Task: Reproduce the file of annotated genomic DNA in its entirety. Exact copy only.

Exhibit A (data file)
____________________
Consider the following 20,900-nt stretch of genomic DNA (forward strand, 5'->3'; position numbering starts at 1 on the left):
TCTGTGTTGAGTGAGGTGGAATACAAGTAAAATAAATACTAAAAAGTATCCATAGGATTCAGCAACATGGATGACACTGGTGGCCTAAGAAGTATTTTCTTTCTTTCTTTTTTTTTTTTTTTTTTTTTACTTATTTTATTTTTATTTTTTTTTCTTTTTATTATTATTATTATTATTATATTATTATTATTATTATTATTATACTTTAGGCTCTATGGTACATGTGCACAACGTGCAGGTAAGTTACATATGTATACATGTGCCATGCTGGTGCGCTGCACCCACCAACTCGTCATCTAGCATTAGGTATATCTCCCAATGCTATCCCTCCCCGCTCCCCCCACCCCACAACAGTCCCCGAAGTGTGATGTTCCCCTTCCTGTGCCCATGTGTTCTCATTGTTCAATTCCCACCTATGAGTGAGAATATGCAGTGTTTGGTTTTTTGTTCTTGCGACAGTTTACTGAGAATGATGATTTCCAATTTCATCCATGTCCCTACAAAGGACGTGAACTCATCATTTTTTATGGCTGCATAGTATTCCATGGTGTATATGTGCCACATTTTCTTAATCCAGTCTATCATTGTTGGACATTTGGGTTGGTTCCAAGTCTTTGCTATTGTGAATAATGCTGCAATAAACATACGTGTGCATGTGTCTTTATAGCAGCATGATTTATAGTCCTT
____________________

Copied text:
Consider the following 20,900-nt stretch of genomic DNA (forward strand, 5'->3'; position numbering starts at 1 on the left):
TCTGTGTTGAGTGAGGTGGAATACAAGTAAAATAAATACTAAAAAGTATCCATAGGATTCAGCAACATGGATGACACTGGTGGCCTAAGAAGTATTTTCTTTCTTTCTTTTTTTTTTTTTTTTTTTTTACTTATTTTATTTTTATTTTTTTTTCTTTTTATTATTATTATTATTATTATATTATTATTATTATTATTATTATACTTTAGGCTCTATGGTACATGTGCACAACGTGCAGGTAAGTTACATATGTATACATGTGCCATGCTGGTGCGCTGCACCCACCAACTCGTCATCTAGCATTAGGTATATCTCCCAATGCTATCCCTCCCCGCTCCCCCCACCCCACAACAGTCCCCGAAGTGTGATGTTCCCCTTCCTGTGCCCATGTGTTCTCATTGTTCAATTCCCACCTATGAGTGAGAATATGCAGTGTTTGGTTTTTTGTTCTTGCGACAGTTTACTGAGAATGATGATTTCCAATTTCATCCATGTCCCTACAAAGGACGTGAACTCATCATTTTTTATGGCTGCATAGTATTCCATGGTGTATATGTGCCACATTTTCTTAATCCAGTCTATCATTGTTGGACATTTGGGTTGGTTCCAAGTCTTTGCTATTGTGAATAATGCTGCAATAAACATACGTGTGCATGTGTCTTTATAGCAGCATGATTTATAGTCCTT